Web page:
There is a big old world out there, and I feel like I am missing out on it. I know for a bonafide FACT that I am missing out on it. There are flamencos being danced and mountains being climbed. There are camels being ridden and adventures being had, but I remain here in my armchair in the College of Education lounge.

But here is the thing that I/we/you need to remember when you get a case of the “missing outs”:

By missing out on THAT, you are able to experience THIS…

-You are able to wake up every morning to a campus of 12,000 students just like you.

-You are able to walk around a campus where people know your name, where there are people who genuinely care for you.

-You are able to live in one of the weirdest and most fun little cities around.

-You are able to be a silly young adult and do things like go on ice cream runs at 3am and hang out with your friends every second of every day.

-You are learning about the world in classes taught by awesome professors.

-You are able to get a great education that will help you change the world one day.

-You have been told a million times and it is true: College is the most unique and exciting four years of your life, so live it up. Enjoy it while you can.

You may not be climbing a mountain (you may just be climbing the stairs in the AMU), but you’re in the adventure of a lifetime and you don’t even know it. Seize your adventure every day, breakfast of marinara sauce and all!

Thank Goodness for Spring Break!

imagesBy Shannon Bentley — I’m an alumna of Milwaukee Public schools. And I recall that nothing was better than waiting for Spring Break to appear around the corner.

I became anxious, and anticipated the likely things that I would do during break with my family or friends. My favorite thing in the world to do was go to Wisconsin Dells and enjoy swimming in the resort as my mom relaxed by the pool either reading a book or taking a nap. Spring break was an exhilarating moment as a child and teenager, because I was able to take a break from my teachers and the schoolwork that exhausted my life.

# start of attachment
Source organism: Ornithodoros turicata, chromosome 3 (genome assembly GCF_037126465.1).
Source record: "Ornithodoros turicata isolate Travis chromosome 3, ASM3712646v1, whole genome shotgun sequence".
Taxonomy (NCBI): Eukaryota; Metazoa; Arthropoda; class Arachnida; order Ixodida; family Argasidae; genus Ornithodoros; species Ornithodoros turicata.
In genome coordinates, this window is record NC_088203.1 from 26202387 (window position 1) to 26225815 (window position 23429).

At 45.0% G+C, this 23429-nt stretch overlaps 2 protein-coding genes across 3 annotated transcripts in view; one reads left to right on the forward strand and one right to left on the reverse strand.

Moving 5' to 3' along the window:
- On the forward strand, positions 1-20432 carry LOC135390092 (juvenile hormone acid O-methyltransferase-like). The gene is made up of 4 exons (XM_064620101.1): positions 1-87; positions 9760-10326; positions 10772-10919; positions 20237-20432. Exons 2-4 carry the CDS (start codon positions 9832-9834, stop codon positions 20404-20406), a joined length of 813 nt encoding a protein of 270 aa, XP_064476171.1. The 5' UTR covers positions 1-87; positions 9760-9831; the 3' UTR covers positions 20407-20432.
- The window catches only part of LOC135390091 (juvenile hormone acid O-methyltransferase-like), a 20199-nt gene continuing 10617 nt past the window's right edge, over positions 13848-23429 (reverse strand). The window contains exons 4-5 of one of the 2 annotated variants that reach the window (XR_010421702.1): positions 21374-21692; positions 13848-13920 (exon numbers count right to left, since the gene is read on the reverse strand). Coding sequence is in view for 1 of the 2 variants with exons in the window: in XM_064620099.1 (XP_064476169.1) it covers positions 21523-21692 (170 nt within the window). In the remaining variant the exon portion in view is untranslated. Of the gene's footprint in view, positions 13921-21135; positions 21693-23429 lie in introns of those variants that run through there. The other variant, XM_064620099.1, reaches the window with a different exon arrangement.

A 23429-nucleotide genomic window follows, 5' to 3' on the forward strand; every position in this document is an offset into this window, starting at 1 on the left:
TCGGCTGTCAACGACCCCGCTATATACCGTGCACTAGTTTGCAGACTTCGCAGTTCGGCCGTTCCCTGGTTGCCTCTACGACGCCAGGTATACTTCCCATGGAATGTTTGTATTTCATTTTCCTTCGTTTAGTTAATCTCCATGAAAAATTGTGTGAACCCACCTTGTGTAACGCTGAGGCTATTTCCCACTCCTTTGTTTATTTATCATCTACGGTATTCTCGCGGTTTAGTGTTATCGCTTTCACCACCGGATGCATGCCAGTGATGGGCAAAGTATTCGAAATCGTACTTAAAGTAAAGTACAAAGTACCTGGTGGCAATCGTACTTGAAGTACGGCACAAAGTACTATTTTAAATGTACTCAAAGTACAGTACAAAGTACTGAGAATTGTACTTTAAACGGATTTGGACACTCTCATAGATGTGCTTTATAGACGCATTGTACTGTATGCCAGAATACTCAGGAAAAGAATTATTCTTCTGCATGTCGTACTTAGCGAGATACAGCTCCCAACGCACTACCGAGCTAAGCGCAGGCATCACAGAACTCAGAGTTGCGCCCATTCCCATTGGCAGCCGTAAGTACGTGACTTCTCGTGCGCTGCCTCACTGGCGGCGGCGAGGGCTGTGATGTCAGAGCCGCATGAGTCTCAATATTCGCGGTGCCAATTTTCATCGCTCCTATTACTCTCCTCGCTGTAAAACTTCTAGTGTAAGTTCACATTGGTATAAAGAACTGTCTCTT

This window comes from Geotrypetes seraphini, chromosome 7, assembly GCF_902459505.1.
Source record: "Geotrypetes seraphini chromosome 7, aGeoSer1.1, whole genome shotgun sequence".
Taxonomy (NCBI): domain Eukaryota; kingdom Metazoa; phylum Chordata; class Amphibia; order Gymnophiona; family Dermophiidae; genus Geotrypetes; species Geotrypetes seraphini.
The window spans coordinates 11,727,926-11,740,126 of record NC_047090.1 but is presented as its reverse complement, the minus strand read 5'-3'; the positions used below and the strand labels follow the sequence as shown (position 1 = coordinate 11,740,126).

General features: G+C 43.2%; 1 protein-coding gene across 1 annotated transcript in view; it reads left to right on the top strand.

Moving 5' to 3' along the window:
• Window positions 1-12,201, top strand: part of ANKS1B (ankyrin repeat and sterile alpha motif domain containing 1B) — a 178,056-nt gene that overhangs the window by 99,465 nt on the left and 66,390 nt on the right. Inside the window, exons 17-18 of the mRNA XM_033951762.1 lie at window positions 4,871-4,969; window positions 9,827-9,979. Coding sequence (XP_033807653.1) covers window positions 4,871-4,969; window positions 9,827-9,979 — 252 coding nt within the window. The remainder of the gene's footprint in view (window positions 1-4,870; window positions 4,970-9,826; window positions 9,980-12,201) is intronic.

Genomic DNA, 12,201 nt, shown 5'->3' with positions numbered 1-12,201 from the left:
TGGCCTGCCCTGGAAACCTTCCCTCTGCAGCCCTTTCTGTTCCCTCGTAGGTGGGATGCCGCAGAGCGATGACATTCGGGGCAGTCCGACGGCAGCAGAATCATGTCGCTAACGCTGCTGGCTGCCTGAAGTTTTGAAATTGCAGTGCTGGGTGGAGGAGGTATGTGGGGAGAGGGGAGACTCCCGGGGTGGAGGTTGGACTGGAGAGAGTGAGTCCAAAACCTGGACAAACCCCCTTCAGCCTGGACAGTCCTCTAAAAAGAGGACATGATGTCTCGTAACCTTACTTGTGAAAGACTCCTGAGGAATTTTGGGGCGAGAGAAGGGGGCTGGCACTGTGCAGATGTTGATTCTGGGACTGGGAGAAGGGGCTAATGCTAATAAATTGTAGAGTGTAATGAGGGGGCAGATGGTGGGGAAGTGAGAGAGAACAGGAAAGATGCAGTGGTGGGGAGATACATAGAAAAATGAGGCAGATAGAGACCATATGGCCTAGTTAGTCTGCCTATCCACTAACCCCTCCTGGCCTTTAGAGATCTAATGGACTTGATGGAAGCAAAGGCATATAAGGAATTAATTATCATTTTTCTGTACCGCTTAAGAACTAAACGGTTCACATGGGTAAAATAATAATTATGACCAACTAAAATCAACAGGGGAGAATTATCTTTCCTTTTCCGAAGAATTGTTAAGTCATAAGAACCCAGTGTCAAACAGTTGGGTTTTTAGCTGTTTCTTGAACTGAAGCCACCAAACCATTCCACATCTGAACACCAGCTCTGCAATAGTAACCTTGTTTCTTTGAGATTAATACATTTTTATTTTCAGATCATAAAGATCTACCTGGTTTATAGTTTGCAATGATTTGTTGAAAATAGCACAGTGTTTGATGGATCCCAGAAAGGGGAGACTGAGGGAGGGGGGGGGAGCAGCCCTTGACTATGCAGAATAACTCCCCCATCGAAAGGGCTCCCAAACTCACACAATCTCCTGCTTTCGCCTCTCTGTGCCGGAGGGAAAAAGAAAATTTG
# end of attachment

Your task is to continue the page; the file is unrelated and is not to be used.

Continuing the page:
Spring Break was only a week long, but when you are younger, you learn to make use of the time off that you’re offered. My emotions would go from low to high in a split second and all I wanted to do was have the best fun ever. Even though I went to college, the spring breaks still continued with adventurous fun with my best friends and working a part-time job to make some money on the side. No matter what – Spring break was the moment to live life to the fullest.

Now that I am older and a student teacher, I realized one thing – I was STILL excited for spring break to come! It had nothing to do with what I was going to do over break, because I noticed that I am over the essential partying or going out of town. Spring break is the best way to take a break from my students and begin new when we return. Staying in school begins to frustrate students and they too become anxious to take a break. School requires a lot from their students like state mandated testing, regular classwork, and extracurricular activities. Students aren’t able to be themselves until the day before Good Friday approaches. Therefore, everyone experiences that anxiety from students and hopes that their breaks will bring new and fresh attitudes.

Nonetheless, I still want to continue to enjoy myself. Teaching is hard work that deserves a 24/5 commitment for a great number of students. I am a dedicated teacher, however, teachers have to have fun too right? We are human and need to make use of the break as well, so that we can continue to be strong for the students whom we serve to teach.

Tuesday Trivia: April 14, 2015

How much do YOU know about Marquette University and the College of Education?
Test your knowledge (and win cool prizes) every Tuesday!


In honor of Ben & Jerry’s Free Cone Day (sorry folks, the nearest Ben & Jerry’s is in Glenview, IL)…

Where and what year did Ben & Jerry’s first begin?


Claim your chance to win by leaving the correct answer in the comments section below anytime today between 7am – 11pm. And don’t be afraid to play, even if someone has already posted the right answer! One winner will be randomly selected from ALL correct answers and announced the following day.  The winner will be posted on our Facebook page and notified by email.  Please note that you must have a valid email address listed in your comment or WordPress profile to win.

eLearning? eAcademy? eLegitimate? My Conversation with a Direct Mailer

By Claudia Felske — I am about to have a conversation with a direct mailer.

Advertisements for virtual charter schools have been clogging my mailbox, making full-color oversized promises of educational utopia in an attempt to lure away yet more funding from already cash-strapped local schools.

So when yet a third direct mailer recently entered my home from eAchieve Academy, a virtual charter school within Waukesha public schools, that little voice inside me, often squelched in the interest of good manners, demanded to be heard, and so, it shall.